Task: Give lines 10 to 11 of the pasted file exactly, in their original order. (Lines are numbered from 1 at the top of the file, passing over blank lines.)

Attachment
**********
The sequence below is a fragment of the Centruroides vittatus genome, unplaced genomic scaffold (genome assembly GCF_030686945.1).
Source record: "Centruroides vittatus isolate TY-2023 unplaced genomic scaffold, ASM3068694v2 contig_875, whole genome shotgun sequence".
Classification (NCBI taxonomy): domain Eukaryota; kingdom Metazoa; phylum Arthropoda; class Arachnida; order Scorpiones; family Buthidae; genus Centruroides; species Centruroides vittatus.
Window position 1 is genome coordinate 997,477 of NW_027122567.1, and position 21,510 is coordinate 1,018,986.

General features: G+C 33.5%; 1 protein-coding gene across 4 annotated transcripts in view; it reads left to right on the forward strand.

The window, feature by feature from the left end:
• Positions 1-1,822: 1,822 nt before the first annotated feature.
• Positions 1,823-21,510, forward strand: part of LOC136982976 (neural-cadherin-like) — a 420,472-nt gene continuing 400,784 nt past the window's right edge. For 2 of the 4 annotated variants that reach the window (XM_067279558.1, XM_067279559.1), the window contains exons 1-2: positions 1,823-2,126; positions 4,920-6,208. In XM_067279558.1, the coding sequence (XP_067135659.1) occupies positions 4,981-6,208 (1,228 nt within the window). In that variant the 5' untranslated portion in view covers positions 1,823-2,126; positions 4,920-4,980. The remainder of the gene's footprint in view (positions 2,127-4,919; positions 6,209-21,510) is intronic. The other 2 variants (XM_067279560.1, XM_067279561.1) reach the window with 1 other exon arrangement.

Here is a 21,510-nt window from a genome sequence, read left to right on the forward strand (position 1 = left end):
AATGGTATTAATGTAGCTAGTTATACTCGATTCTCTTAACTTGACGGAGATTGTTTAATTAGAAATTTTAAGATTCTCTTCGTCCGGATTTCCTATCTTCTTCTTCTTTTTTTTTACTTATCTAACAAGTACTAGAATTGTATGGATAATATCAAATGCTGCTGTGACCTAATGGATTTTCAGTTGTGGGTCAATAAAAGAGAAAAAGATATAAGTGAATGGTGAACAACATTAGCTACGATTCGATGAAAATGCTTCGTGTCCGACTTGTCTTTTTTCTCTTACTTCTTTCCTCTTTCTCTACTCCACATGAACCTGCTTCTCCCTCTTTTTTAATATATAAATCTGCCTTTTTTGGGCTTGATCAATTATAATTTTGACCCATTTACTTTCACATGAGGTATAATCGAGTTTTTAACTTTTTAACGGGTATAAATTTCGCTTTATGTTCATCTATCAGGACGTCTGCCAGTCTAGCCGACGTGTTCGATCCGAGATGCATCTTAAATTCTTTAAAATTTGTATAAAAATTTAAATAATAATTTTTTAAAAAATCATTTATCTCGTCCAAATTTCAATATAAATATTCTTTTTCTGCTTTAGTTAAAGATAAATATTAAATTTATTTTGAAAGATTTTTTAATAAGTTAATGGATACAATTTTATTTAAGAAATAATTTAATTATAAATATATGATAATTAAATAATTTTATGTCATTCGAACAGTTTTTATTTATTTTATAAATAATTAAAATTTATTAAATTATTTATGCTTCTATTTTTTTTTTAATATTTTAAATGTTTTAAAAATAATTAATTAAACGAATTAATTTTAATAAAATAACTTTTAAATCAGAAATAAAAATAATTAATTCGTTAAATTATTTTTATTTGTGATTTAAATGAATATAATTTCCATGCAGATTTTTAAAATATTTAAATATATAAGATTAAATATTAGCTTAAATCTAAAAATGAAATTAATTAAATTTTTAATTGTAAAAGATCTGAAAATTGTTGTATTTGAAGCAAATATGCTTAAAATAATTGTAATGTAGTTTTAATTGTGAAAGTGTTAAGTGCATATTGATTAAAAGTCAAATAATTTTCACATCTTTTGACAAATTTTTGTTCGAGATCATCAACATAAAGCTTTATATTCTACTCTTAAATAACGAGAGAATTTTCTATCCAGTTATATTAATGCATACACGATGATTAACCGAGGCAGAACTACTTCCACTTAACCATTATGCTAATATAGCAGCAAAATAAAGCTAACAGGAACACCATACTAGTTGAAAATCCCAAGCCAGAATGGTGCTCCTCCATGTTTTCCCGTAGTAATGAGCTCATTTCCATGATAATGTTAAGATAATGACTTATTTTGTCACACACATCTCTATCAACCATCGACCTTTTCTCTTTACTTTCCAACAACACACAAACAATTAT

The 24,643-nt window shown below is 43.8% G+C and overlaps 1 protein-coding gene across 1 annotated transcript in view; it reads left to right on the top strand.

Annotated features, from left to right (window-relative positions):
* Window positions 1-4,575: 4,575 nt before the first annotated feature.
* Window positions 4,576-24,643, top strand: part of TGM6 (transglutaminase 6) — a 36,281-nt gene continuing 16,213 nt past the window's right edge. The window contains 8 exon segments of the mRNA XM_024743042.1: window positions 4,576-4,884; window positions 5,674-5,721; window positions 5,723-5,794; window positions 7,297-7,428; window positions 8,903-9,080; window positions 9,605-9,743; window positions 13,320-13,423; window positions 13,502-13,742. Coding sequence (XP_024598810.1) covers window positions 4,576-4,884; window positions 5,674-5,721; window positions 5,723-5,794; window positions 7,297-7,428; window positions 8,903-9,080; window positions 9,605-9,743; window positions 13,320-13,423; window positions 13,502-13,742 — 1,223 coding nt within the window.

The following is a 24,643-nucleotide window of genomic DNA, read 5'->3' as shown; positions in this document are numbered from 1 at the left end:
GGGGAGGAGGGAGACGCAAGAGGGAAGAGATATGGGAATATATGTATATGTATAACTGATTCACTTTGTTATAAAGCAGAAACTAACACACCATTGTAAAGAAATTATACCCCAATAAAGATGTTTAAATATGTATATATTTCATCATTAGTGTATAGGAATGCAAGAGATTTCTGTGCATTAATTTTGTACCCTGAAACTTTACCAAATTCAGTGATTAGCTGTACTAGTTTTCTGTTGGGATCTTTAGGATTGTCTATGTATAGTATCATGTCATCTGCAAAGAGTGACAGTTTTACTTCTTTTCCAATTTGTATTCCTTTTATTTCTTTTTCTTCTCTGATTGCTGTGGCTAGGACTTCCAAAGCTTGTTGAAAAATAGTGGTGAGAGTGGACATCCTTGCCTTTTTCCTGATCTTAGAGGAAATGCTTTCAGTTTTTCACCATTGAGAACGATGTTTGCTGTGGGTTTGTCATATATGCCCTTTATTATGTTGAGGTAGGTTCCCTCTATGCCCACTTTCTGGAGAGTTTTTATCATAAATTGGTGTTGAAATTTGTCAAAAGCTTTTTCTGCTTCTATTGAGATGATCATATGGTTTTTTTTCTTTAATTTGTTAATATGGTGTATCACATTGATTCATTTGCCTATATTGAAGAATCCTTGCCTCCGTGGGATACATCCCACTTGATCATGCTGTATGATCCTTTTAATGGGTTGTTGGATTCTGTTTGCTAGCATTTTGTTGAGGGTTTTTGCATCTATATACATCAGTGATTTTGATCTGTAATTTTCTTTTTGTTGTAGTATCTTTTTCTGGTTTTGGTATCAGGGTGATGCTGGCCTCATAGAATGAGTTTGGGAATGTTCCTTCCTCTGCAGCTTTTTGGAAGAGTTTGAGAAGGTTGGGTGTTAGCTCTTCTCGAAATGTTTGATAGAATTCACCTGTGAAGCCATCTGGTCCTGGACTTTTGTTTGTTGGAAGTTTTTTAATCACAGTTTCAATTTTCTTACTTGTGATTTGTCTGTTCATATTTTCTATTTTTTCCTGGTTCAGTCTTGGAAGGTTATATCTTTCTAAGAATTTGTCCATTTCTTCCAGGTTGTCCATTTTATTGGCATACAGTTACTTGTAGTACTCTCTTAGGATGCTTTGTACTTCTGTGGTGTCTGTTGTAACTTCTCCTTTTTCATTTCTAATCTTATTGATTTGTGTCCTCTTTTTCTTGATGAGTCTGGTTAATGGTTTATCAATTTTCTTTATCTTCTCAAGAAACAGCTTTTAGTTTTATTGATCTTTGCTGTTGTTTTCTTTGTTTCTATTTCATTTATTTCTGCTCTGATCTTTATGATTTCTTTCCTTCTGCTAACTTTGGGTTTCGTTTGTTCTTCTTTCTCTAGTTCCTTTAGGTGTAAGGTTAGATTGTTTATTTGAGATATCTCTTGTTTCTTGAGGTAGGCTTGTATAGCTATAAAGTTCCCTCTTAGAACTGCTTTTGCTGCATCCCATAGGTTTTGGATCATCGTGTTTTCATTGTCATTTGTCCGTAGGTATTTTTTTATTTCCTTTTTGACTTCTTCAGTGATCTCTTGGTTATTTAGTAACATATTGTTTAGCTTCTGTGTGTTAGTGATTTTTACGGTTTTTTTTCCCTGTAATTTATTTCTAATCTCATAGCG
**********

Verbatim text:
AATGGTATTAATGTAGCTAGTTATACTCGATTCTCTTAACTTGACGGAGATTGTTTAATTAGAAATTTTAAGATTCTCTTCGTCCGGATTTCCTATCTTCTTCTTCTTTTTTTTTACTTATCTAACAAGTACTAGAATTGTATGGATAATATCAAATGCTGCTGTGACCTAATGGATTTTCAGTTGTGGGTCAATAAAAGAGAAAAAGATATAAGTGAATGGTGAACAACATTAGCTACGATTCGATGAAAATGCTTCGTGTCCGACTTGTCTTTTTTCTCTTACTTCTTTCCTCTTTCTCTACTCCACATGAACCTGCTTCTCCCTCTTTTTTAATATATAAATCTGCCTTTTTTGGGCTTGATCAATTATAATTTTGACCCATTTACTTTCACATGAGGTATAATCGAGTTTTTAACTTTTTAACGGGTATAAATTTCGCTTTATGTTCATCTATCAGGACGTCTGCCAGTCTAGCCGACGTGTTCGATCCGAGATGCATCTTAAATTCTTTAAAATTTGTATAAAAATTTAAATAATAATTTTTTAAAAAATCATTTATCTCGTCCAAATTTCAATATAAATATTCTTTTTCTGCTTTAGTTAAAGATAAATATTAAATTTATTTTGAAAGATTTTTTAATAAGTTAATGGATACAATTTTATTTAAGAAATAATTTAATTATAAATATATGATAATTAAATAATTTTATGTCATTCGAACAGTTTTTATTTATTTTATAAATAATTAAAATTTATTAAATTATTTATGCTTCTATTTTTTTTTTAATATTTTAAATGTTTTAAAAATAATTAATTAAACGAATTAATTTTAATAAAATAACTTTTAAATCAGAAATAAAAATAATTAATTCGTTAAATTATTTTTATTTGTGATTTAAATGAATATAATTTCCATGCAGATTTTTAAAATATTTAAATATATAAGATTAAATATTAGCTTAAATCTAAAAATGAAATTAATTAAATTTTTAATTGTAAAAGATCTGAAAATTGTTGTATTTGAAGCAAATATGCTTAAAATAATTGTAATGTAGTTTTAATTGTGAAAGTGTTAAGTGCATATTGATTAAAAGTCAAATAATTTTCACATCTTTTGACAAATTTTTGTTCGAGATCATCAACATAAAGCTTTATATTCTACTCTTAAATAACGAGAGAATTTTCTATCCAGTTATATTAATGCATACACGATGATTAACCGAGGCAGAACTACTTCCACTTAACCATTATGCTAATATAGCAGCAAAATAAAGCTAACAGGAACACCATACTAGTTGAAAATCCCAAGCCAGAATGGTGCTCCTCCATGTTTTCCCGTAGTAATGAGCTCATTTCCATGATAATGTTAAGATAATGACTTATTTTGTCACACACATCTCTATCAACCATCGACCTTTTCTCTTTACTTTCCAACAACACACAAACAATTAT

The 24,643-nt window shown below is 43.8% G+C and overlaps 1 protein-coding gene across 1 annotated transcript in view; it reads left to right on the top strand.